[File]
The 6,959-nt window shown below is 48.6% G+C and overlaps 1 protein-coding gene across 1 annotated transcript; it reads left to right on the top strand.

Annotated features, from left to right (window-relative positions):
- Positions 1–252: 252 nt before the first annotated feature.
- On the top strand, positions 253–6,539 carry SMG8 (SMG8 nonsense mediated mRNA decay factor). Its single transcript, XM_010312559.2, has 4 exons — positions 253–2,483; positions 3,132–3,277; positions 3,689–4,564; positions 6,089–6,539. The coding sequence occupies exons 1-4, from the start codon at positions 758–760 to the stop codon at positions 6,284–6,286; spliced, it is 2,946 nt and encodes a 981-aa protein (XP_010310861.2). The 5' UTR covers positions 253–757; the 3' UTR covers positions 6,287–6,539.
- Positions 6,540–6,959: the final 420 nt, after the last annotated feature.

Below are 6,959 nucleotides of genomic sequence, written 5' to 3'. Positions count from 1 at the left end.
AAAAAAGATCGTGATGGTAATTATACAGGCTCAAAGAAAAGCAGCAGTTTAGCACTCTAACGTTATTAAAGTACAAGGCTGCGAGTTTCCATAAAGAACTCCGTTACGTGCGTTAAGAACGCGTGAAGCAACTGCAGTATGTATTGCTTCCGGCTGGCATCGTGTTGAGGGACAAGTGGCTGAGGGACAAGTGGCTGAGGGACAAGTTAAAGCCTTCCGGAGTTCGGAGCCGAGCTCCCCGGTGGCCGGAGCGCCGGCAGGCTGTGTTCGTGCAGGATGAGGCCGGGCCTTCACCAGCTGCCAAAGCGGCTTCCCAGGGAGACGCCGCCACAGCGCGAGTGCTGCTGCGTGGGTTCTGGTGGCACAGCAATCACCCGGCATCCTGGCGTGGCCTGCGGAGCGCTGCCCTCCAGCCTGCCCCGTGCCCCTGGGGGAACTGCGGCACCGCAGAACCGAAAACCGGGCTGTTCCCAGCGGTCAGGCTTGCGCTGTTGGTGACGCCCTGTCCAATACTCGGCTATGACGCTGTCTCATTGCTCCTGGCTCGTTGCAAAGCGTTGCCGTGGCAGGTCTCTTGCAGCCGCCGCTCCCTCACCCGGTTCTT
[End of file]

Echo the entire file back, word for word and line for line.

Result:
The 6,959-nt window shown below is 48.6% G+C and overlaps 1 protein-coding gene across 1 annotated transcript; it reads left to right on the top strand.

Annotated features, from left to right (window-relative positions):
- Positions 1–252: 252 nt before the first annotated feature.
- On the top strand, positions 253–6,539 carry SMG8 (SMG8 nonsense mediated mRNA decay factor). Its single transcript, XM_010312559.2, has 4 exons — positions 253–2,483; positions 3,132–3,277; positions 3,689–4,564; positions 6,089–6,539. The coding sequence occupies exons 1-4, from the start codon at positions 758–760 to the stop codon at positions 6,284–6,286; spliced, it is 2,946 nt and encodes a 981-aa protein (XP_010310861.2). The 5' UTR covers positions 253–757; the 3' UTR covers positions 6,287–6,539.
- Positions 6,540–6,959: the final 420 nt, after the last annotated feature.

Below are 6,959 nucleotides of genomic sequence, written 5' to 3'. Positions count from 1 at the left end.
AAAAAAGATCGTGATGGTAATTATACAGGCTCAAAGAAAAGCAGCAGTTTAGCACTCTAACGTTATTAAAGTACAAGGCTGCGAGTTTCCATAAAGAACTCCGTTACGTGCGTTAAGAACGCGTGAAGCAACTGCAGTATGTATTGCTTCCGGCTGGCATCGTGTTGAGGGACAAGTGGCTGAGGGACAAGTGGCTGAGGGACAAGTTAAAGCCTTCCGGAGTTCGGAGCCGAGCTCCCCGGTGGCCGGAGCGCCGGCAGGCTGTGTTCGTGCAGGATGAGGCCGGGCCTTCACCAGCTGCCAAAGCGGCTTCCCAGGGAGACGCCGCCACAGCGCGAGTGCTGCTGCGTGGGTTCTGGTGGCACAGCAATCACCCGGCATCCTGGCGTGGCCTGCGGAGCGCTGCCCTCCAGCCTGCCCCGTGCCCCTGGGGGAACTGCGGCACCGCAGAACCGAAAACCGGGCTGTTCCCAGCGGTCAGGCTTGCGCTGTTGGTGACGCCCTGTCCAATACTCGGCTATGACGCTGTCTCATTGCTCCTGGCTCGTTGCAAAGCGTTGCCGTGGCAGGTCTCTTGCAGCCGCCGCTCCCTCACCCGGTTCTT